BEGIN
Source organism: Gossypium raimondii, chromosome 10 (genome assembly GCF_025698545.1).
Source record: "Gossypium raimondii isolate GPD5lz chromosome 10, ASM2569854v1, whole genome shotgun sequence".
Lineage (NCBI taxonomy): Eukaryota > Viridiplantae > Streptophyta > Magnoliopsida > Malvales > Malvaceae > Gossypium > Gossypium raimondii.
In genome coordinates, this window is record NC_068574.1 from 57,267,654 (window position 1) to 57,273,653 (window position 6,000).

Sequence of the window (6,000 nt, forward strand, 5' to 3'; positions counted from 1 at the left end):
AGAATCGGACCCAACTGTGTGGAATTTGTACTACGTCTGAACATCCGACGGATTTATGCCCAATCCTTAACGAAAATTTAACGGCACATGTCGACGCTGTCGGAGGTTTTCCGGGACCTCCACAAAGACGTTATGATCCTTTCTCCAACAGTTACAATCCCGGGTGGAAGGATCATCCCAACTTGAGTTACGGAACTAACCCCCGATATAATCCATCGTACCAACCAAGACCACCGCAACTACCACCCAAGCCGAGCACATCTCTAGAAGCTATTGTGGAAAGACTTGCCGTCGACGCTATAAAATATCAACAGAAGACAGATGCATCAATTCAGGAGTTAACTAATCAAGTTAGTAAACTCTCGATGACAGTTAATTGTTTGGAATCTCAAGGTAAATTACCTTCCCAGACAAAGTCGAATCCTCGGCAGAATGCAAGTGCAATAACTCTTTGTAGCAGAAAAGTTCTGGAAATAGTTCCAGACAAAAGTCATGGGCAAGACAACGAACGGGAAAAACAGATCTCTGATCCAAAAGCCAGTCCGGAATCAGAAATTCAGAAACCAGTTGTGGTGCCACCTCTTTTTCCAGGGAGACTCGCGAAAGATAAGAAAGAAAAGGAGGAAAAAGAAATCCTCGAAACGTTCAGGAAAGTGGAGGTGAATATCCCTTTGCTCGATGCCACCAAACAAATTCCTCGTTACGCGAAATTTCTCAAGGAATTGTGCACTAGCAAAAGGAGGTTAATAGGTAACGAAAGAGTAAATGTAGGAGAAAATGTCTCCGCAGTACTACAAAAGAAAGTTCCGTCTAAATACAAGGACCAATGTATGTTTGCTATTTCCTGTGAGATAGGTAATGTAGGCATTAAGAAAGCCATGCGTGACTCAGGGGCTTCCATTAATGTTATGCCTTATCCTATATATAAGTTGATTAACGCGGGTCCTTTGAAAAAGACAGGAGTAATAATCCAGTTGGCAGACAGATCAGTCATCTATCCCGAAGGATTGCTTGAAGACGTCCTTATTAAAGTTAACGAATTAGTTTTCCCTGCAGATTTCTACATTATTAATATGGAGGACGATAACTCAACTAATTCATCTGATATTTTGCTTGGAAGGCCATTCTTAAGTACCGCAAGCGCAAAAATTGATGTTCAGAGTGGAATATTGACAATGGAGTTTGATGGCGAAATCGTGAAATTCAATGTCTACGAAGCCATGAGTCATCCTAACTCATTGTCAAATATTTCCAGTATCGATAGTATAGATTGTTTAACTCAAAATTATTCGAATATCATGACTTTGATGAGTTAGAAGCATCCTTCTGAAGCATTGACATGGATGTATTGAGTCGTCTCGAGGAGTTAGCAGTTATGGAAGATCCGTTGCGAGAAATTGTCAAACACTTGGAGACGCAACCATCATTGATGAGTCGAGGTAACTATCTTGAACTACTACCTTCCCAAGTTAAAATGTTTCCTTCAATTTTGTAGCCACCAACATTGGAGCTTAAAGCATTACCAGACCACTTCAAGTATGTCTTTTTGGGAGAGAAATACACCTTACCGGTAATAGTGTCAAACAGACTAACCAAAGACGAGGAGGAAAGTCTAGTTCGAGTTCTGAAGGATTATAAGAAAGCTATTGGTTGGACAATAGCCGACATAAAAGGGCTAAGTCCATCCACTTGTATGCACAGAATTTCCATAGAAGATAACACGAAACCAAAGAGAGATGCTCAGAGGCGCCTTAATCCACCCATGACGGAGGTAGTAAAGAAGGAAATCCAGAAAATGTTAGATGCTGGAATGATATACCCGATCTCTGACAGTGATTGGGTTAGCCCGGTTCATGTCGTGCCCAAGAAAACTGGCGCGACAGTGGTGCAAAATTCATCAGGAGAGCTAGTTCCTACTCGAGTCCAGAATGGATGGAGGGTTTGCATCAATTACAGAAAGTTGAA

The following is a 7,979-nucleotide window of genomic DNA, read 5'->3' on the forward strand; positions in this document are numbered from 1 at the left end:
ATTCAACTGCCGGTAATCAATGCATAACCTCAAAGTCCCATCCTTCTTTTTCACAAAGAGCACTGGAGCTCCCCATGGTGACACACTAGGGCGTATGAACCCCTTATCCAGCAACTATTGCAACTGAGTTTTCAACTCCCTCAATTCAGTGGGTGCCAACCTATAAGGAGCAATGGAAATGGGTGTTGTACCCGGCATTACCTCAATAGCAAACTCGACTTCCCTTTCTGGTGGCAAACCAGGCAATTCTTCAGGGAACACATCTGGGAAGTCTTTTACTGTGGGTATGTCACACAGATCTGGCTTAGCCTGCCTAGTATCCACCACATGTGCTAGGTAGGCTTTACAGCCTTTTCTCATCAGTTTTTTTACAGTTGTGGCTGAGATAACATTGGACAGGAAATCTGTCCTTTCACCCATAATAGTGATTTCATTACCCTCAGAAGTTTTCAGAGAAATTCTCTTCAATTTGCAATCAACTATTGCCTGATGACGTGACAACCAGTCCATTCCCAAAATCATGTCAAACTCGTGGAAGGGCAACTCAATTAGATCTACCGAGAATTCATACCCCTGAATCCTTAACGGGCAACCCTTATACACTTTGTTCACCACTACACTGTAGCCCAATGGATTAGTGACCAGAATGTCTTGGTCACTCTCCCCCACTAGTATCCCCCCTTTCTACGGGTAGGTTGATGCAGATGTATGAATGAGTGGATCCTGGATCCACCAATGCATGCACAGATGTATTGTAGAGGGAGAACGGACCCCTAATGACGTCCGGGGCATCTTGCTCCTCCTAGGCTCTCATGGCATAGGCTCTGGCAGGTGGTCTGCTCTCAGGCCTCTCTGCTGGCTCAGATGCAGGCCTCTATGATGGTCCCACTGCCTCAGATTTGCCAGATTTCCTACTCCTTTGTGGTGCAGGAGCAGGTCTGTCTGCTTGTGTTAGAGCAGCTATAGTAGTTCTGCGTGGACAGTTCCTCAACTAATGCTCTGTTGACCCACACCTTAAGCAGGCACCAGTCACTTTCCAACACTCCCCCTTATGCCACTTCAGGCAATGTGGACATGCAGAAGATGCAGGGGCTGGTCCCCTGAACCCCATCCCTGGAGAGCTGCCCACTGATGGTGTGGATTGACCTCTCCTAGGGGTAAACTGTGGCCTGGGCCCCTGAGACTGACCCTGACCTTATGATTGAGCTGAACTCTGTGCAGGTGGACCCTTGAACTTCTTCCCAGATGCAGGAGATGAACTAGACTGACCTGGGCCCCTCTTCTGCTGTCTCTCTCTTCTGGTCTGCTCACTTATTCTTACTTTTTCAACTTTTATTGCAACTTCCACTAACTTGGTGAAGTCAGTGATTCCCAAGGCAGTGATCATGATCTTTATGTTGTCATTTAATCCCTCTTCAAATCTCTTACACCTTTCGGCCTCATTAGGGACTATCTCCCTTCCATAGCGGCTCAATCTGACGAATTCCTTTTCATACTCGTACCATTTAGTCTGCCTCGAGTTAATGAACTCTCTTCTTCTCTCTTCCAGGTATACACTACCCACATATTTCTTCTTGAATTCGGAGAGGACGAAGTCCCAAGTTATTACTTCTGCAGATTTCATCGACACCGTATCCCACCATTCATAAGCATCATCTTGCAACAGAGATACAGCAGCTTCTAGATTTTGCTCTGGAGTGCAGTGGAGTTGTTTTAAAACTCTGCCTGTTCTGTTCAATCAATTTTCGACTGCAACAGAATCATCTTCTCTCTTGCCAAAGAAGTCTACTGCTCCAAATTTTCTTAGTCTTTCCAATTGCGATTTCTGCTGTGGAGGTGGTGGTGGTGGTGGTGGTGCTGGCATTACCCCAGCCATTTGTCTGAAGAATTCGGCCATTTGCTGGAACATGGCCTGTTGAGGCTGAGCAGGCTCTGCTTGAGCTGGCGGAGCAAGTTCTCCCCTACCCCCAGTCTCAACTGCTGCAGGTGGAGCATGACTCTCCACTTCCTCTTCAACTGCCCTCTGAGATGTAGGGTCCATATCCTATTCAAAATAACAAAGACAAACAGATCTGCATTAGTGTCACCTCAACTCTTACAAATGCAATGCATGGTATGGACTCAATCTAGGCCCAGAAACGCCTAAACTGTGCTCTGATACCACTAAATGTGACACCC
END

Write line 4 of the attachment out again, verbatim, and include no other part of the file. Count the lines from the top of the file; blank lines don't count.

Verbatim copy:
In genome coordinates, this window is record NC_068574.1 from 57,267,654 (window position 1) to 57,273,653 (window position 6,000).